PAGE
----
How to study analyzed hands

So now that you know the mechanics of the Hand History Analyzer, how do you go about studying? This article will teach you a few tips and tricks to get the most out of the Analyzer.

Table of contents

Sort by biggest EV losses

The first thing you should do when reviewing your hands is to sort the table by your biggest EV losses. The goal is to find ways to improve, and these hands show your biggest mistakes.

How to study analyzed hands

Select the EV LossHow to study analyzed hands header in the HANDS table to sort by your biggest losses.

What is EV loss, exactly?

EV loss is defined as the expected value you lost during the hand if playing against a GTO solution. You can find more information about EV loss in the toolbar. Expand the toolbar and look for an action coloured red.

For example, in this spot, I bluff shoved the river after double barreling. As you can see, shoving was a 2.66BB blunder!

How to study analyzed hands

Sometimes it’s better to deviate against your opponent in order to exploit their leaks. This will show up as an EV loss but may still have been the best move. However, the GTO strategy is still the strongest strategy you can play against an adaptive opponent.

Use good judgment and don’t try too hard to rationalize your mistakes.
Ask yourself if this was an intentional deviation.

Sort by Biggest pots won/lost

Once you are done reviewing your biggest EV losses you should move on to your biggest wins and losses. These pots have a significant impact on your results so it’s worth it to spend time analyzing these spots.

How to study analyzed hands

Select the BB W/L header to sort the table. Click twice to toggle between your biggest wins and losses.

When reviewing hands it’s important to separate the outcome from the process. Your biggest losses were not necessarily your biggest mistakes. Your biggest wins were not necessarily your best plays. Review your hands with an open mind and ask yourself honestly if you think you played it well with the information you had at the time. Try not to be results oriented!

Review hands with the sidebar and Replayer

Click on a hand to review it, this will bring up the hand history sidebar.

Color-coded mistakes

  • Correct moves are colored green.
  • Inaccuracies are colored yellow (inaccuracy means an action that’s taken less than 3.5% of the time).
  • Mistakes are colored red. These are actions that are never taken and/or lose EV.

Select “L”How to study analyzed hands to expand the sidebar, then expand on streets where you didn’t make correct plays. This way you can examine the correct bet sizes and frequencies.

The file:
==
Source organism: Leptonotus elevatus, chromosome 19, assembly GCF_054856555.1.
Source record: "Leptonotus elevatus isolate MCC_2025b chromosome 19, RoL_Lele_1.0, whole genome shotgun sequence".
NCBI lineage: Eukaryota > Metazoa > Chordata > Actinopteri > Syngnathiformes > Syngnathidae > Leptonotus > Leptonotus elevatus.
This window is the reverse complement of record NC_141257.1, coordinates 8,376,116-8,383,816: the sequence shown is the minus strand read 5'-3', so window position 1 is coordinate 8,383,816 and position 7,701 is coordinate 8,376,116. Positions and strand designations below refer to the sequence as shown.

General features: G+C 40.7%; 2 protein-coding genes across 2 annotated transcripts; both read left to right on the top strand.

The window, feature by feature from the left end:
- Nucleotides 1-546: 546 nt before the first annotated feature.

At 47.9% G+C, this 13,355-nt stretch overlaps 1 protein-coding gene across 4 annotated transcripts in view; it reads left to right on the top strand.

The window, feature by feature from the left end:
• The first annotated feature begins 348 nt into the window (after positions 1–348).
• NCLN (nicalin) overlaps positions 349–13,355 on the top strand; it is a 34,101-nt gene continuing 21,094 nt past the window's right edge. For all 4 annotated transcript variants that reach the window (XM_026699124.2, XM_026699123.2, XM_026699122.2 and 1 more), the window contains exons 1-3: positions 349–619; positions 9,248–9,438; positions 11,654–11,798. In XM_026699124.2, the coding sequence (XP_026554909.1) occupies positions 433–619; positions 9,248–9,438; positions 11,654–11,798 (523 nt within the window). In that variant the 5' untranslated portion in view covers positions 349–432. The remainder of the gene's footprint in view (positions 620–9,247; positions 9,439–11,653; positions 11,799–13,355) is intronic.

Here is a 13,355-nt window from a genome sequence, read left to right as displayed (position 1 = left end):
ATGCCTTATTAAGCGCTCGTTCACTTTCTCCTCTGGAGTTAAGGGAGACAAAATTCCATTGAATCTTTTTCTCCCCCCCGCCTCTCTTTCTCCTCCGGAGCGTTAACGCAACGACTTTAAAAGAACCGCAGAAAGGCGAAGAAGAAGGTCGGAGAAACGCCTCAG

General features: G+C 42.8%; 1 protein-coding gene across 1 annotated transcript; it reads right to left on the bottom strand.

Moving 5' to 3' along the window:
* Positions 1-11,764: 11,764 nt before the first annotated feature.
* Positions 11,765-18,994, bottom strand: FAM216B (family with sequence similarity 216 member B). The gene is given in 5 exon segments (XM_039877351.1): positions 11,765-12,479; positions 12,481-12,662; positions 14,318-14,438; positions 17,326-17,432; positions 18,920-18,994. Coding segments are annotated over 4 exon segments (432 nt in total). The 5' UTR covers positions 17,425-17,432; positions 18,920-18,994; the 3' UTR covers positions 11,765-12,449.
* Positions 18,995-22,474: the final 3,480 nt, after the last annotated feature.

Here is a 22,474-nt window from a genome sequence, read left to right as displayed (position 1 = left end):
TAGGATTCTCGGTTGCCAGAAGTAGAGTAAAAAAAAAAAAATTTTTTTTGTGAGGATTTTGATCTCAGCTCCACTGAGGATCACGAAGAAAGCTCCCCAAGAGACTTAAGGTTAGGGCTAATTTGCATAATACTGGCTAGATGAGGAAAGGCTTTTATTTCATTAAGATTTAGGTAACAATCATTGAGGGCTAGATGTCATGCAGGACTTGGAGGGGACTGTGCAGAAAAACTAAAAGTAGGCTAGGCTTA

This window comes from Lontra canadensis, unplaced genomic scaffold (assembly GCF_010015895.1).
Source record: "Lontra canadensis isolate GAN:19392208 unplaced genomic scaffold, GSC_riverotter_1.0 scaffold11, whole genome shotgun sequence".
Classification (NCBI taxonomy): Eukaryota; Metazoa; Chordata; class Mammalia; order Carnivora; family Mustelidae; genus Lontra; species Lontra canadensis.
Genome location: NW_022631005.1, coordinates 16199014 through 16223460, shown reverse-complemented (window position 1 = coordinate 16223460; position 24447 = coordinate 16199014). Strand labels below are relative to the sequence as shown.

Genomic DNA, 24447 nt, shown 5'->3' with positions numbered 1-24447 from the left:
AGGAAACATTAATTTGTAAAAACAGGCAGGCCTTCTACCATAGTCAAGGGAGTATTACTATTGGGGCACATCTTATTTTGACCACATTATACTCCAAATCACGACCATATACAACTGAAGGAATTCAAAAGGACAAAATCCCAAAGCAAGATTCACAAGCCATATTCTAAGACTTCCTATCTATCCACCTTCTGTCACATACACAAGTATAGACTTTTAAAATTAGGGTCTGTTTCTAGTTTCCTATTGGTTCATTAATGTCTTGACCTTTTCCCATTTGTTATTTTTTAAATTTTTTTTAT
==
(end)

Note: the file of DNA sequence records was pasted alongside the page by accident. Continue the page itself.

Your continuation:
Select thisHow to study analyzed hands icon at the top of the sidebar to open the Replayer. This is an easier way to review the action. Scroll through each street using the left and right arrows. The solver will present the optimal strategy at each of your decision points.

Take a deep dive with the Solution browser

Do you ever run into spots where you don’t know why it was a mistake? These are the most important spots. These are the spots where you actually learn something new.

Instead of reinforcing your own biases, We strongly urge you to explore the Solution browser. Select thisjump-to-solution-browser-icon icon to go to the Solution browser. The board and actions will be prefilled to save you time.

🤔 Ask yourself the following questions:

  • Are my range assumptions correct?
  • Who has the range/nut advantage? (Use the ranges tab)
  • How would you continue on later streets? (use turn reports for flop actions)
  • Are there any alternative lines that may be better?
  • How is your particular action constructed? (use breakdown tab)
  • Where are the continuation thresholds? (Use filters tab)
  • What hands are you targeting with your bet size? (Use filters tab on opponents node)
  • If you deviated, does the solution look drastically different from what you think villains’ actual strategy looks like? If so, were your adjustments correct?
  • Are the solver’s assumptions about the effective stack/bet sizes close enough?

Try to find underlying trends

This is a topic that probably deserves its own article. Studying GTO comes down to a lot of pattern recognition. You can never know the correct move in every spot, so it’s important to try and find your own heuristics.

Here are a few tips to try and find general trends:

  • Open the filters tab and select each of the hand classes to see what actions they typically prefer. It’s easier to observe the strategy one piece at a time.
  • Change one of the board cards to see if you observe similar actions.
  • Now change one of the ranges (e.g. CO vs BB becomes HJ vs BB) and see if the strategy has shifted. Try to work out why.
  • Use flop reports and filtering to find underlying trends for different board types.
  • Use turn reports to see how you should follow through with different lines.

What is a good score?

Anything above 85% is good. A solid ring game player only plays about 20%-25% of hands, which means 75-80% of your preflop actions are folded. These are automatically correct. For this reason, a score below ~80% in a 6max game probably indicates you need improvement. Solid regs typically achieve scores between 90-95%. 95%+ or greater is considered excellent by GTO standards.

It’s important to keep in mind which format you play. For example, HU or spin players play wider ranges, so they will inevitably have more chances to make mistakes.

Should I try to get 100%?

NO. Not only is this goal unrealistic, but it indicates that you’re never adjusting your play exploitatively. The best players will sometimes deviate from GTO to capitalize on their opponents’ mistakes.

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